Reviewed: March 2014
Released: 2014, The Church Within Records
Reviewer: Aaron Yurkiewicz
With a soft spoken “Hey There, It’s Me”, Eric Wagner reintroduces himself to his audience after a 7 year absence via his new outfit Blackfinger and their self-titled debut. As Trouble’s last outing (and first studio disc not to feature Wagner) left many fans disappointed or disinterested, there was hope that Blackfinger would be the resurgence of the classic Windy City doom that the man has become so well associated with. And BLACKFINGER does have those moments, but Wagner appears to be saving the ultra-heavy for the upcoming debut from The Skull. Opting to explore a broader swath of musical fancies, Blackfinger indulges in moments of Beatles and Pink Floyd worship equally as much as it does the doom. And while the album doesn’t necessarily rev its engines as loudly as classic Trouble, it still makes for an enjoyable collection of tunes, and is arguably the closest thing we’ll ever get to a true Eric Wagner solo album.
Most of the album’s 11 tracks opt for a mid-tempo, laid back approach – even the more aggressive tunes. Not a negative by any means, but it certainly seems to be a statement of where Wagner’s head is at. “I Am Jon” is a ballsy opening statement; a subdued and brooding power ballad that’s sold entirely on a sultry guitar line and a deep, reserved voice that we haven’t heard in a long time. It’s a gorgeous tune that sets the bar high for the rest of the album. Tracks like “Yellowood”, “Why God”, “Here Comes the Rain”, and “All the Leaves are Brown” are reminiscent of early 90’s Trouble and should please fans jonesin’ for a fix. Of particular note though is the closing track “Til Death Do Us Part”; Wagner has commented in recent interviews that he endured two simultaneous divorces, one with his wife and one with his band. Wagner’s a pretty private dude, but lyrically he puts it all out there – “Did You Forget All the Things I Used to Do for You/Hey, Did You Ever Really Love Me Too/Always Thought That We Would be Together” Wrapped around an ironically upbeat backdrop, the words wring poignantly towards both of the man’s ex’s.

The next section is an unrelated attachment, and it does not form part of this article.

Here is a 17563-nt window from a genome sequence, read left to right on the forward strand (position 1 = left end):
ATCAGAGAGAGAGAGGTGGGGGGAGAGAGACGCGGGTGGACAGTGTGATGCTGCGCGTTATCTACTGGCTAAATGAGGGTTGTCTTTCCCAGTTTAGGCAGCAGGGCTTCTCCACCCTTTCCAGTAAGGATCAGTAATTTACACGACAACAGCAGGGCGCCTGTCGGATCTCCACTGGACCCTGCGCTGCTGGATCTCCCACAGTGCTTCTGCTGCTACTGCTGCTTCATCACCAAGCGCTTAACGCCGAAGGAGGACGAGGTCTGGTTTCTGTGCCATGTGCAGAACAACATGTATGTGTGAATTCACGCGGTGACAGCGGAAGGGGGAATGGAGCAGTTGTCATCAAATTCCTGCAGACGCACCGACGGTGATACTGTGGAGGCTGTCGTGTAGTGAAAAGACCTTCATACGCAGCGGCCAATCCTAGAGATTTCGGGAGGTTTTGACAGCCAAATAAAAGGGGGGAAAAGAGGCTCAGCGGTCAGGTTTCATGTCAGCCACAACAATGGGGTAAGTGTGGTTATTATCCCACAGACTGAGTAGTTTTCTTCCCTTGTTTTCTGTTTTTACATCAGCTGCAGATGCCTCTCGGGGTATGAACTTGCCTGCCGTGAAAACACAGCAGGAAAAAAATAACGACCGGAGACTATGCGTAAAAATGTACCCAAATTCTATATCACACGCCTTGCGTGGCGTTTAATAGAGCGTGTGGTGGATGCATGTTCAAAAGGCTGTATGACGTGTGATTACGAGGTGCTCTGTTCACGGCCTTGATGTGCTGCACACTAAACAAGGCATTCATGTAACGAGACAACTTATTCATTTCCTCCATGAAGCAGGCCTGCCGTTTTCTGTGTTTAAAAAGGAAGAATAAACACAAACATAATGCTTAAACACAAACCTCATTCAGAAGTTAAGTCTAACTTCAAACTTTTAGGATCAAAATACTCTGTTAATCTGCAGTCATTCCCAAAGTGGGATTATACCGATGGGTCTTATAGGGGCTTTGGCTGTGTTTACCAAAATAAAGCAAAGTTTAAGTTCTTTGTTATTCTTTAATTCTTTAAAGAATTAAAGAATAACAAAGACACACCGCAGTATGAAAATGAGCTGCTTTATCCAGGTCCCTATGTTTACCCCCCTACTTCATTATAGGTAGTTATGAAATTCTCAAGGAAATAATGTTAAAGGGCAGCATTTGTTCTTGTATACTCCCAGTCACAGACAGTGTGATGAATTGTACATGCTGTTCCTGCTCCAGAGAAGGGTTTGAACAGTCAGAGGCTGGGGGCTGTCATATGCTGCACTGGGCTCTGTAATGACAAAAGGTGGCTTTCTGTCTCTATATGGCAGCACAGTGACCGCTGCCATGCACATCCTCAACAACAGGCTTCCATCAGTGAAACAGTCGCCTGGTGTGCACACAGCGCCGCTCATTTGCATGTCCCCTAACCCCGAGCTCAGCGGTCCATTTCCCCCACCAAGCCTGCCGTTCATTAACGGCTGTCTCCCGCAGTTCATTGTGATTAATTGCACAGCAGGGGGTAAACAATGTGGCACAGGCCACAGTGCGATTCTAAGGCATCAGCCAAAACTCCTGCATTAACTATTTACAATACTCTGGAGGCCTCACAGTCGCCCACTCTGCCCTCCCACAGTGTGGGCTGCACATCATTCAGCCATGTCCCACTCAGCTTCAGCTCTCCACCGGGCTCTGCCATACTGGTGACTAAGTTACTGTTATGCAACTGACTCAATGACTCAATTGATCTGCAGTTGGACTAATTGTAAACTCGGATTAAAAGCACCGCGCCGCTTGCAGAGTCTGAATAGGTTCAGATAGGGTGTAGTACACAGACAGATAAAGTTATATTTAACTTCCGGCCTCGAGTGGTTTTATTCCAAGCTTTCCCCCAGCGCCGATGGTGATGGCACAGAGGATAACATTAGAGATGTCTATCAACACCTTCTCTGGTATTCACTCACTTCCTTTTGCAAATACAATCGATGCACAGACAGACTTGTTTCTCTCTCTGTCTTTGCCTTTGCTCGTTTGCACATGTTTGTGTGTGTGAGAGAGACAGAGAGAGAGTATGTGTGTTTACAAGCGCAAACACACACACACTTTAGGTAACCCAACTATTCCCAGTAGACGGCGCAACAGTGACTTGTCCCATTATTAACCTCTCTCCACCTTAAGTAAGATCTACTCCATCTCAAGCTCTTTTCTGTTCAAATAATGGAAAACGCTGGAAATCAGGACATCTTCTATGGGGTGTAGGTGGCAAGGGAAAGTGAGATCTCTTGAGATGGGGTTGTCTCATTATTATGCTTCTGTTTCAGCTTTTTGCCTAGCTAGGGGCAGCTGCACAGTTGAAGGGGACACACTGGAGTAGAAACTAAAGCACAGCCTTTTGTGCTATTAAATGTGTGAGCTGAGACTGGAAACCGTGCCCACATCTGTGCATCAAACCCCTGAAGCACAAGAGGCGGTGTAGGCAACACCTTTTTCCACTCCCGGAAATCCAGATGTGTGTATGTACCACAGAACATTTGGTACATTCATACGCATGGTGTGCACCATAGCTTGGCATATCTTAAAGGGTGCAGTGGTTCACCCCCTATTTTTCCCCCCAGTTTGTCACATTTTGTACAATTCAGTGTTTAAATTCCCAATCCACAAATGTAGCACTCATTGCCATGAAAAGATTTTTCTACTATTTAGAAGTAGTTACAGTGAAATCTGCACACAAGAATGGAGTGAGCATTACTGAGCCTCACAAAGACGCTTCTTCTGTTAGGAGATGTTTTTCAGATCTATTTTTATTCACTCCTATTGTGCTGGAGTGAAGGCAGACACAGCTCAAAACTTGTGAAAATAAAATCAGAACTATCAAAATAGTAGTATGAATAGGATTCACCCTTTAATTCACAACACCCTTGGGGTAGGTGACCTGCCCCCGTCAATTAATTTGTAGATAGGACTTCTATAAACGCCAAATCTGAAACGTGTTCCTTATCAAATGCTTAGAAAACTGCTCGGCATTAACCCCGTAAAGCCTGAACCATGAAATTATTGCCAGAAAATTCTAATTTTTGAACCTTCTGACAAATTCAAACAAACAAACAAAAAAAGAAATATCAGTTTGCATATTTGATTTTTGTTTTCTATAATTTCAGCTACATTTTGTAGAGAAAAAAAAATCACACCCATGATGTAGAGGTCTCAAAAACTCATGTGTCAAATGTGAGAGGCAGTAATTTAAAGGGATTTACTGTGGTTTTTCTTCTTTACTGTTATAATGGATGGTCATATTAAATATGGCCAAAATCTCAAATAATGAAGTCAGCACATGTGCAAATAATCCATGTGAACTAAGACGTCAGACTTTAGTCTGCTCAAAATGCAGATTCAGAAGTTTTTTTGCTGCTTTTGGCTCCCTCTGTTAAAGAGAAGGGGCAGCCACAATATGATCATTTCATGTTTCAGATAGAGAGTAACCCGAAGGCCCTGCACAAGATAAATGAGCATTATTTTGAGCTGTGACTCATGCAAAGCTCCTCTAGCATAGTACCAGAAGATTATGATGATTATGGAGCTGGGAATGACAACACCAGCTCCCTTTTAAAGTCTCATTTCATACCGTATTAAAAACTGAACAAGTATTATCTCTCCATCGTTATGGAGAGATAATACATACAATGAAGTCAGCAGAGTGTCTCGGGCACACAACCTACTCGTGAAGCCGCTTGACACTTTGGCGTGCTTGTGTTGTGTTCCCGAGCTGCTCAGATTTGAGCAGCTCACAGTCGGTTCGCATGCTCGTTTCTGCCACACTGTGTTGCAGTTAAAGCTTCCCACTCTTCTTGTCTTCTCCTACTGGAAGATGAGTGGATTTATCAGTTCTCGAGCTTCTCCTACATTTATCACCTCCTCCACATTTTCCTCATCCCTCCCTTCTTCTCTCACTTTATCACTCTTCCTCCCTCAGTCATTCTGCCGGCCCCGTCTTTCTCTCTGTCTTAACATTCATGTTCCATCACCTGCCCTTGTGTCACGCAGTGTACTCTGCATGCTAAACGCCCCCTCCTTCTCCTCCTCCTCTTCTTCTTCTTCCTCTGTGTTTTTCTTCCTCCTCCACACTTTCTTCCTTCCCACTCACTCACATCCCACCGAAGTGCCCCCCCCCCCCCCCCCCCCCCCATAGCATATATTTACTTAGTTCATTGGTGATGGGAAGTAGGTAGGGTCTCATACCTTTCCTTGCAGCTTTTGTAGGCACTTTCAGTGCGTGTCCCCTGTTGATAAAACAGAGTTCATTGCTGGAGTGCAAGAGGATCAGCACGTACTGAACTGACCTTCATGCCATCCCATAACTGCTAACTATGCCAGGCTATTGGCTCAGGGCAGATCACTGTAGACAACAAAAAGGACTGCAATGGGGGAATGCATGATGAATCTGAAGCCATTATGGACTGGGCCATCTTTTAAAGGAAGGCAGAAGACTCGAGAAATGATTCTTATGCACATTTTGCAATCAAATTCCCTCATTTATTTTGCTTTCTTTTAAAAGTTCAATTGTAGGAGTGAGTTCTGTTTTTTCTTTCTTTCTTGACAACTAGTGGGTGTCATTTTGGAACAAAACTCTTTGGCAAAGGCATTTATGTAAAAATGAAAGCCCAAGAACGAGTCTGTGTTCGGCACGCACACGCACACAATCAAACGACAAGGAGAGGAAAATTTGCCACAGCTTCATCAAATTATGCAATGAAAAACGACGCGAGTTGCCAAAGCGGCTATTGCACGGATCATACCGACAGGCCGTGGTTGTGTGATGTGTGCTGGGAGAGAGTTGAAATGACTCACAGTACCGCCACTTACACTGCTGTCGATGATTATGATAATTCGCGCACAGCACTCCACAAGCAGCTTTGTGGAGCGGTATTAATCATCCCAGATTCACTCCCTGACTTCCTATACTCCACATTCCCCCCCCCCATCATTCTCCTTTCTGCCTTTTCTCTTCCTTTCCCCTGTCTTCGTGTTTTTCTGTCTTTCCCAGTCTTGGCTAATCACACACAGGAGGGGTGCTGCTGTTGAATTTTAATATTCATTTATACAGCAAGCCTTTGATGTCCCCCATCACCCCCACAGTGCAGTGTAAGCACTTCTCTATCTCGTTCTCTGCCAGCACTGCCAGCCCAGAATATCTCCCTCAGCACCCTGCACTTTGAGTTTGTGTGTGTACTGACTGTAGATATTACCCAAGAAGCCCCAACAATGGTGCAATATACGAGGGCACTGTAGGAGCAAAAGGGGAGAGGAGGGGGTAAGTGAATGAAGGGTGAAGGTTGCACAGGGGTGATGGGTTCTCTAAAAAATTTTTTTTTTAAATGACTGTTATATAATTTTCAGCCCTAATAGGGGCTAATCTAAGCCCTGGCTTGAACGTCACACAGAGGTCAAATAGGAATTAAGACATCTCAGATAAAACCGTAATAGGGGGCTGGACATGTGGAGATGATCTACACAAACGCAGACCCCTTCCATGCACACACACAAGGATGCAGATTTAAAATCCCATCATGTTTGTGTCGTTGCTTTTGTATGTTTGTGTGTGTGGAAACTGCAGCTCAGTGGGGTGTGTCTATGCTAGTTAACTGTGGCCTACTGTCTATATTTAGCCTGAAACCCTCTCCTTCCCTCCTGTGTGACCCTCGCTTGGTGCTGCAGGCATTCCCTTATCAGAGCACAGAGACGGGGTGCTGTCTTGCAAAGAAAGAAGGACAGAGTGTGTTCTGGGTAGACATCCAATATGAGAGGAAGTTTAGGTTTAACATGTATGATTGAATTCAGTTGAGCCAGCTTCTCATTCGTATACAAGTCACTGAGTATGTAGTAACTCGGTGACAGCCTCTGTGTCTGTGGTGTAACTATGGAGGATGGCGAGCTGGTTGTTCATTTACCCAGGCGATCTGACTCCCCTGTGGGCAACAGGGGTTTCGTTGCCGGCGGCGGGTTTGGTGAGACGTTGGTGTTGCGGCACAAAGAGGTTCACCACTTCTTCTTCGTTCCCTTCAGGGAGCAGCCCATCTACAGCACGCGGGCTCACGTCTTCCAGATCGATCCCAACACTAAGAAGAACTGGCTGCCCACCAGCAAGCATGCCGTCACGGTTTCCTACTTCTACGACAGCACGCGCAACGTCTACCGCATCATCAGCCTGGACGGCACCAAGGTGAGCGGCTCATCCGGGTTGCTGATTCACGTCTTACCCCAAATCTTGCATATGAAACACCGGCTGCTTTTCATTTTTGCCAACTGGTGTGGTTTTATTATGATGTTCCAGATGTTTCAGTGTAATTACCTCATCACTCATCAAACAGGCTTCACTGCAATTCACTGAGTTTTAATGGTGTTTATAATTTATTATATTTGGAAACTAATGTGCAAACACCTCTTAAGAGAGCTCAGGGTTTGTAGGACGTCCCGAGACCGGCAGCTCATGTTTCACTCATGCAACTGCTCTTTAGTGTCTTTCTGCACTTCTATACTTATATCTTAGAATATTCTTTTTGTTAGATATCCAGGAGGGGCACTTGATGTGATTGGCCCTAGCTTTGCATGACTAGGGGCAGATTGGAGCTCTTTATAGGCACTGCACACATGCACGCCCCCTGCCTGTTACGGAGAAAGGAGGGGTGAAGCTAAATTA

As strong as the more rockin’ material may be, there’s a real presence to those Beatles/Floyd moments referenced earlier. “As Long As I’m With You” is a totally McCartney-esque piano/violin/vocal accompaniment. “Keep Falling Down” is a dark, acoustic ensemble that’s arguably the “heaviest” track of the lot. Tunes like this are the reason that Eric Wagner is revered in doom circles; the man can create more melancholy with an acoustic guitar and his voice than most bands can with a dozen Sun amplifiers. And “For One More Day” unapologetically lifts vocal and melody lines from a bevy of Pink Floyd classics (I dare you not to play the “this sounds like” game), making for a total hippy geek out experience.
Long story short, Blackfinger shouldn’t be entertained as a comparable alternative to Trouble. It’s not, and if you enter into this arrangement under that assumption, you’re gonna be a little disappointed. But for longtime fans (and there’s a bunch of us out there) that are genuinely eager to hear what Mr. Wagner has to say creatively outside of the constraints of his former band, BLACKFINGER offers plenty to enjoy. Welcome back Eric, it’s been too long.
No Videos Available